A word to our campground hosts
We've spent time in dozens of campgrounds in a number of states over the years and have found something special in nearly every one. I'm not planning to write about my ideal campground here, that would be a mistake, the uniqueness of each operation is part of the joy of camping. What I do want to express are some general points. These are applicable to most campgrounds be they private or publicly operated.
Let's start with washrooms, if your operation is rustic and these are not offered that's fine, but if you're going to do it lets do it right.
Let me restate my premise, you need not offer all of these amenities to have a wonderful operation, but if you're going to offer something, do it right.
- Porta-potties, pit toilets and the like. These are fine, especially to serve remote sites. The key point is that they are still part of your facility. We expect them to be cleaned as often as any other restroom. It is unacceptable to suggest that the outside contractor services it regularly. Your guests are in and out of these facilities on a constant basis and they need to be attended to.
- Flush toilets, we're not asking much, just that they be tidy, they need not be the latest model but the original color should be recognizable. Clean, and stocked with paper is really all we ask. A door for privacy is a nice touch as is some sort of natural ventilation. Also take a chance and keep toilet plungers in the buildings. We are at home with you and can save you some aggravation if you trust us.
- Showers and vestibules. My wife and I have compared notes on this, it's on our list of things to scope out when we explore a campground. I have yet to see a perfect score yet it seems so simple. When people are traveling they tend to be carrying belongings to the with them, clothes, towels, toiletries etc. I'm amazed how hard some places make it to juggle this stuff without getting it all soaked. It gets even worse in colder off season weather when the clothes get heavier and being wet is even less desirable. With no further adieu let me describe my dream shower stall!
That's all I ask. Many places have come close but I have yet to see anyplace hit the whole list.
- A floor that drains
- Plastic or rubber drain through mats in the shower
and dressing area Asking your guests to be barefoot on any sort of (wet) carpet is unacceptable.
- A seat or stool
- A shelf big enough for a duffel bag
- Several coat hooks
- Don't make the door too tall this can be an ideal place to drape clothes and towels.
- A steady supply of hot water. If you must charge a quarter for five minutes do so.
- Enough stalls to avoid waits at all but peak times.
- Clean and disinfect daily
- Wash Basins, again remember were are carrying our stuff, shelves, coat hooks and counter space help a lot.
- While you have that building there with utilities a dish washing sink with enough counter space to dry and pack is a nice touch on the outside of the building. Some sort of rain shelter overhead completes this perfect picture.
Now lets' talk about security. Camping is a communal activity in a way. People are living on sites that are sometimes close together. Everyone has different tastes and we all have to respect that. The biggest thing we count on you to insure is the chance for a good nights sleep. Some of us may have a long day on the road the next day and rest is a paramount safety concern. Quiet hour should be just that. A single check is rarely adequate, people return from off of the property, from other sites or just feel like being night owls. In this communal living arrangement where sound carries so easy quiet hour must be enforced. Making it possible to rest in peace is one thing we are counting on as your paying guests.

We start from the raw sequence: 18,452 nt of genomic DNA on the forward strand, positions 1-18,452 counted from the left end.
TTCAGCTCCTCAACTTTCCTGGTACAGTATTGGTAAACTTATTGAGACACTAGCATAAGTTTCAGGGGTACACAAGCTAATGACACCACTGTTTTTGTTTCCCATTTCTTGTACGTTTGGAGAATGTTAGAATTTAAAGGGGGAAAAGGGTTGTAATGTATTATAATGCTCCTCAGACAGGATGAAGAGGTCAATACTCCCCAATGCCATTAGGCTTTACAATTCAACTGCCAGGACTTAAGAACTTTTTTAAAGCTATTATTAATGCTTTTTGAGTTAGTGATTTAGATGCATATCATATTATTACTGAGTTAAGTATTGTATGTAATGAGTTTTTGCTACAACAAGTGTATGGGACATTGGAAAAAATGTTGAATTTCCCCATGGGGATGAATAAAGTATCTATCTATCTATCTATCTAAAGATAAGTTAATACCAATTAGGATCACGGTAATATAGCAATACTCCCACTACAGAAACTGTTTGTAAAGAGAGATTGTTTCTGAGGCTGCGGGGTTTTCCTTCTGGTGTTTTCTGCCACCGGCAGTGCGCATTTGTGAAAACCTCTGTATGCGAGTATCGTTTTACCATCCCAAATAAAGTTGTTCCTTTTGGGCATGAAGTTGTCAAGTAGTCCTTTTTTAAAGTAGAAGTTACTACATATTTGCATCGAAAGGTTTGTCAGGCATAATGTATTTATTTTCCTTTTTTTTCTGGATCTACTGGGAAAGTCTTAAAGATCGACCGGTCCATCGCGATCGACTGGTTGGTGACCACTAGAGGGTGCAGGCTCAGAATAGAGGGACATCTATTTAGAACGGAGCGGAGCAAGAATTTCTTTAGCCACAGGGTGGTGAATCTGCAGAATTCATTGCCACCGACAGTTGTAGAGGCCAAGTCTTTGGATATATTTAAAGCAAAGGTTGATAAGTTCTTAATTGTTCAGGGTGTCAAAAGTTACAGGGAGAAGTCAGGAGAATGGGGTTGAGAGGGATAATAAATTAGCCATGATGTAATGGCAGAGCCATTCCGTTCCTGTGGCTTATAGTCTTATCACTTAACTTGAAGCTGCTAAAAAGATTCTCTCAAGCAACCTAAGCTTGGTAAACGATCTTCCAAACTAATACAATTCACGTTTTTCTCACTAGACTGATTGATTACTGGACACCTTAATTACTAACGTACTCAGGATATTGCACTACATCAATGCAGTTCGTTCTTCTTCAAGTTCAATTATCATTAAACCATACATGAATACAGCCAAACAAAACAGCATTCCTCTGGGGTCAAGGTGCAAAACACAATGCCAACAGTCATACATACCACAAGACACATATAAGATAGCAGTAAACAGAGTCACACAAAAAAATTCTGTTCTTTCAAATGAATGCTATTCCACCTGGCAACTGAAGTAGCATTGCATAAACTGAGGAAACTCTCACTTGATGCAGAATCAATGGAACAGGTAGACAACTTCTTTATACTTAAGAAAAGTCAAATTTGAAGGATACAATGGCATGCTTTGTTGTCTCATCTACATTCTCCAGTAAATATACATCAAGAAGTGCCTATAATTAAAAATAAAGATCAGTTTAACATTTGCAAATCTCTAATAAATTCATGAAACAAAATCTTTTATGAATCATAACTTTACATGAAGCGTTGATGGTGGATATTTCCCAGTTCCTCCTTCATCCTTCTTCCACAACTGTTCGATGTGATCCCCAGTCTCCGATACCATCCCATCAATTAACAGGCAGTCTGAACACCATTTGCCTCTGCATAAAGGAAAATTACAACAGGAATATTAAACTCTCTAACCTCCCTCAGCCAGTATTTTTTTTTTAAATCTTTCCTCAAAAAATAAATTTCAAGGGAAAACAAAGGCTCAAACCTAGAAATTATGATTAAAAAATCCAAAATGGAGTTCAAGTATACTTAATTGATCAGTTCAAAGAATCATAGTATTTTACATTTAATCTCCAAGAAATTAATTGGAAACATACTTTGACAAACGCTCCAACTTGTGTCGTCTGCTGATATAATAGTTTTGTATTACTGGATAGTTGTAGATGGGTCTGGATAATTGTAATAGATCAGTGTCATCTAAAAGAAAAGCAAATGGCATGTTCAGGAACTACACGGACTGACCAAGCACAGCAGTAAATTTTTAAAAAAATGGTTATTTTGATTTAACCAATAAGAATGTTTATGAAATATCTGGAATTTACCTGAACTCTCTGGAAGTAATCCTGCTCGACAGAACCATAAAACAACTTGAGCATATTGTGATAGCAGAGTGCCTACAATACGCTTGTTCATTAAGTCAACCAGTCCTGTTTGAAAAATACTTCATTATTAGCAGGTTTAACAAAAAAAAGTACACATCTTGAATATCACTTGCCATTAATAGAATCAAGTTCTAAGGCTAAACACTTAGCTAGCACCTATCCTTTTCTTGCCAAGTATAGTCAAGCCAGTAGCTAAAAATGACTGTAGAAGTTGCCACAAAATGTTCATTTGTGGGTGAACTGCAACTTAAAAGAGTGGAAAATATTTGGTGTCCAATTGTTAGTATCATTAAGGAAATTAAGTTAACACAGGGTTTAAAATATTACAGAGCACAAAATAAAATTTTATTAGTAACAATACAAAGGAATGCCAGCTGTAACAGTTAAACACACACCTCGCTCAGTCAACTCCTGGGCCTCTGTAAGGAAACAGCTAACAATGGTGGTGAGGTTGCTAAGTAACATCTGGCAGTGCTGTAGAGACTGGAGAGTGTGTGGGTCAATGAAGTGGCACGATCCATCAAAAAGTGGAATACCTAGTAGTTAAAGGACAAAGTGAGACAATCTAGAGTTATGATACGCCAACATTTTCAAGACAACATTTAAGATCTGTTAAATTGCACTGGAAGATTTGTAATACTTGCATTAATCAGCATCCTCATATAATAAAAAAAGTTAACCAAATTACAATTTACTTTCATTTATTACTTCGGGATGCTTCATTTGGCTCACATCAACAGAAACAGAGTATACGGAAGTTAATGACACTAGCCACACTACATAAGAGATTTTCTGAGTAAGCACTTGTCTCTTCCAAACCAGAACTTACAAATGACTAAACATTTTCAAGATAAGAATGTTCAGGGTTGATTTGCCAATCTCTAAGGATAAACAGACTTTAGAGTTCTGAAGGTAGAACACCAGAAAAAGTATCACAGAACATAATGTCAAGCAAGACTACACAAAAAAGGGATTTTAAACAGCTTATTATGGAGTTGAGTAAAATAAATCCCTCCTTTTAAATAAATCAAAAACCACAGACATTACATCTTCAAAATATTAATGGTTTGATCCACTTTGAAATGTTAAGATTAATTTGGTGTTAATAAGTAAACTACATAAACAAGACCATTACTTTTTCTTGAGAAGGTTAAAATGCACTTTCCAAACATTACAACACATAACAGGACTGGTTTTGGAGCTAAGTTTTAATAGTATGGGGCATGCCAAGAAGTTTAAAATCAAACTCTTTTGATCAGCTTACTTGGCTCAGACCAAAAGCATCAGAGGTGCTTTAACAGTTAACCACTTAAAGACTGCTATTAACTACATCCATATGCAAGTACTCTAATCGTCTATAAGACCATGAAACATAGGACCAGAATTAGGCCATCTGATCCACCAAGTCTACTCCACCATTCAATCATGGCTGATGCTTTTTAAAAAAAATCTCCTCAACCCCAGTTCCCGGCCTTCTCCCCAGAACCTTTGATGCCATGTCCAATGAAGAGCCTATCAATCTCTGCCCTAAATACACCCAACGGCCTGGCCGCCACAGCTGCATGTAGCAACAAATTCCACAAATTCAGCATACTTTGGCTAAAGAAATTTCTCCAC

This last matter concerns sites and is written from the perspective of one who tents. A tent site should be suitable for tents.
There should be a significant area that is above grade, where no rain water will run to. A good tent will handle rain but there is a limit to how long it can remain in standing or running water. How can you rent a low lying spot to tenters and not expect there to be some ditch digging done? The ground should be smooth in the tenting location(s) and free from major roots and rocks. We'll police the spot and touch it up but we didn't come to excavate. That stuff stresses our tents and makes sleeping comfortably difficult. It's surprising how often it is difficult to find space to set two small tents on a campsite where we can rest comfortably without setting ourselves up for a disaster. I've had hosts proudly show me sites where the dug out tent areas and then back filled with screened material to insure clear space. Oh, and if you can keep some distance between the fireplace and the tent space we'd appreciate it.
Finally we come to transient and seasonal campers. We almost always prefer to be in an area with travelers like ourselves. We get to compare notes on destination and share a kinship on the road. It's also easier for the kids to make new friends when everyone isn't already in a clique. Seasonals are nice enough people, don't get me wrong but they tend to have settled routines and relations with their neighbors. They tend to be retirees and rarely seem overjoyed to see a family pull in next door and begin unpacking. If you can maintain some segregation I think it's a better experience for all concerned.
Well that's about all that I had on my mind. I haven't been to a place that I'd call a perfect 10 and probably never will. Then again if you want my opinion run with it.
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